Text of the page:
This essay illustrates the development of the politics of memory in post-Soviet Ukraine through an analysis of the building and/or adaptation of the main four memorials in the country: the Museum of the History of Ukraine in the Second World War, the Memorial of the Holocaust in Babyn Yar, the Memorial of the Victims of Stalinist Repressions in Bykivnia, and the Memorial of the Holodomor. Starting with a description of the univocal Soviet politics of memory of WWII (called the Great Patriotic War), I then describe the changes that occurred after 1991: the post-Soviet state was not able to elaborate a clear politics of memory in its first decade of existence and therefore followed the lead of the Ukrainian dissidents who, during the Soviet period, had commemorated Stalin’s purges as the nation’s greatest tragedy. A real turning point occurred in the Jushchenko presidency, which elevated the 1932-33 famine to the status of national holocaust, promoting a specific memorialization both in Ukraine and abroad. The essay concludes by underlining the importance of building and exploiting victim memorials in the construction of an effective politics of memory.

NATION BUILDING THROUGH COMMEMORATION: STALINISM, WWII, AND HOLOCAUST MEMORIALS IN POST-SOVIET UKRAINE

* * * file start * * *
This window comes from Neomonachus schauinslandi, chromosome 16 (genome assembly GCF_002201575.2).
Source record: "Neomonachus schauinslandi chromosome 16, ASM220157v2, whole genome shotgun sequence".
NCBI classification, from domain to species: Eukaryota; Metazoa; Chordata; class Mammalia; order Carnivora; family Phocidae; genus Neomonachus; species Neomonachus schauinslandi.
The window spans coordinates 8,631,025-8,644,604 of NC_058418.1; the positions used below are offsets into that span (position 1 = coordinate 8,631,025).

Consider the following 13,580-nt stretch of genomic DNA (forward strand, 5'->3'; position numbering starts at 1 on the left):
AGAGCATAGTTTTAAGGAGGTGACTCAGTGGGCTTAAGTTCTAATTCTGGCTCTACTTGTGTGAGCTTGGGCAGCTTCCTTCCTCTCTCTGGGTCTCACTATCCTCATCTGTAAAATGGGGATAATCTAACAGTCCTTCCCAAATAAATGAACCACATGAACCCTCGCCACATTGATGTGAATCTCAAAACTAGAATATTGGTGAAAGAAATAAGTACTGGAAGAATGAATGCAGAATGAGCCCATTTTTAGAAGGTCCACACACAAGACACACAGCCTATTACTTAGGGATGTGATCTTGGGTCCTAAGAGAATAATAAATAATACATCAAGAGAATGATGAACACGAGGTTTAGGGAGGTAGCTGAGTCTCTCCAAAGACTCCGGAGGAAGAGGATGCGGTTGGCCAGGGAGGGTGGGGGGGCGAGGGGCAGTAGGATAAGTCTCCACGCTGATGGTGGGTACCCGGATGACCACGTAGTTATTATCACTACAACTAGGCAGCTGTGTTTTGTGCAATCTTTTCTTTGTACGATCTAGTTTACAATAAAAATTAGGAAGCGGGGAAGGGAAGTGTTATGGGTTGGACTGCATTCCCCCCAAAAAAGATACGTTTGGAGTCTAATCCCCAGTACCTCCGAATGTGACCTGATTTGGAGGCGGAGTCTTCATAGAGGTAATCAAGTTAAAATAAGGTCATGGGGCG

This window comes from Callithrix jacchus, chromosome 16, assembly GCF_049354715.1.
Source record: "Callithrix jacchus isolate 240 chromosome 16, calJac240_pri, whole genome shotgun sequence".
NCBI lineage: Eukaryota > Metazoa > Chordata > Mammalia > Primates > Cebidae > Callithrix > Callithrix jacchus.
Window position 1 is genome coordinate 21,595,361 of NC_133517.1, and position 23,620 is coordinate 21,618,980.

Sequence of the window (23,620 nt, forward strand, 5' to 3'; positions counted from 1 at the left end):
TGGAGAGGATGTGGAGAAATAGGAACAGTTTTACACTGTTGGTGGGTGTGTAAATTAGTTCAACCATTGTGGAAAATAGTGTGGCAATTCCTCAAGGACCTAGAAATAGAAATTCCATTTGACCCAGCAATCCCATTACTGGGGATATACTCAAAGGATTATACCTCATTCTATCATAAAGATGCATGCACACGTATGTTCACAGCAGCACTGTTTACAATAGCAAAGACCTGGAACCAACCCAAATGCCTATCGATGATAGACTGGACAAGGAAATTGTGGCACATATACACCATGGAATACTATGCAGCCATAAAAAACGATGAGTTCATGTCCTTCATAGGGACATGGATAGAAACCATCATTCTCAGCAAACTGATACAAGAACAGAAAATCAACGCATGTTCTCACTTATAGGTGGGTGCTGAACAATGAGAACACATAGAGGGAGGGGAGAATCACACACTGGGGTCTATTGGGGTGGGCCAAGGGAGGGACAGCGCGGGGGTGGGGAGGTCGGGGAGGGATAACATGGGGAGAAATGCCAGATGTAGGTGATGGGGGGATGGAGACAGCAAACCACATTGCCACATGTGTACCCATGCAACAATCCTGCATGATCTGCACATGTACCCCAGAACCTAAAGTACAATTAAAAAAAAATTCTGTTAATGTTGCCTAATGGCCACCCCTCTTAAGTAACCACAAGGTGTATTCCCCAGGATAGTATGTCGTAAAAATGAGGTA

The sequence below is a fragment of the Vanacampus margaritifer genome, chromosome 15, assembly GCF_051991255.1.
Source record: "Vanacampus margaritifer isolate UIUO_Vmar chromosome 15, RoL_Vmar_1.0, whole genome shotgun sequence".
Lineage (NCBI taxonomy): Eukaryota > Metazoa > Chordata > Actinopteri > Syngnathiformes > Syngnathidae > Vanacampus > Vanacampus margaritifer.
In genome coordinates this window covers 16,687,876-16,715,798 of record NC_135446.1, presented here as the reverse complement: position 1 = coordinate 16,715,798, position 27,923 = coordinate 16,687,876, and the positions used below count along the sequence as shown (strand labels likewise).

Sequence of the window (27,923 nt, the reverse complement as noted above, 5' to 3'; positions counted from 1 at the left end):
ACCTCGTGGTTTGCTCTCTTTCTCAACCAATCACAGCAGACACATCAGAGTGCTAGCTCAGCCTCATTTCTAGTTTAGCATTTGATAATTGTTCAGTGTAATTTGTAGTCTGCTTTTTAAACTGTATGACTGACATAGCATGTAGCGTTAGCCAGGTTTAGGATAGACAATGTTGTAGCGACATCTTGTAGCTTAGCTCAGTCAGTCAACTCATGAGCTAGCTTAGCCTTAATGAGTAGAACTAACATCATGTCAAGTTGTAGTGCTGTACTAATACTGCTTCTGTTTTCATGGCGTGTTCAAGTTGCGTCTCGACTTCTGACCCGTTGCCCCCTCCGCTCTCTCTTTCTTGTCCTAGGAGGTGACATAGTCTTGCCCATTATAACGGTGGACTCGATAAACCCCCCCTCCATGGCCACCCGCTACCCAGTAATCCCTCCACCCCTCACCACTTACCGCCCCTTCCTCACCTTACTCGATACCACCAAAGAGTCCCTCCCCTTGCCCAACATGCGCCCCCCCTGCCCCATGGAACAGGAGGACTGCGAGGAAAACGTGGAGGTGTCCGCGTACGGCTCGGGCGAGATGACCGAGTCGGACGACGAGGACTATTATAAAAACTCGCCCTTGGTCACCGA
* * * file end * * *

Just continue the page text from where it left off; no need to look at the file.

Bellezza, Simone Attilio
2019

Abstract

This essay illustrates the development of the politics of memory in post-Soviet Ukraine through an analysis of the building and/or adaptation of the main four memorials in the country: the Museum of the History of Ukraine in the Second World War, the Memorial of the Holocaust in Babyn Yar, the Memorial of the Victims of Stalinist Repressions in Bykivnia, and the Memorial of the Holodomor. Starting with a description of the univocal Soviet politics of memory of WWII (called the Great Patriotic War), I then describe the changes that occurred after 1991: the post-Soviet state was not able to elaborate a clear politics of memory in its first decade of existence and therefore followed the lead of the Ukrainian dissidents who, during the Soviet period, had commemorated Stalin’s purges as the nation’s greatest tragedy. A real turning point occurred in the Jushchenko presidency, which elevated the 1932-33 famine to the status of national holocaust, promoting a specific memorialization both in Ukraine and abroad. The essay concludes by underlining the importance of building and exploiting victim memorials in the construction of an effective politics of memory.
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Utilizza questo identificativo per citare o creare un link a questo documento: http://hdl.handle.net/11588/751749
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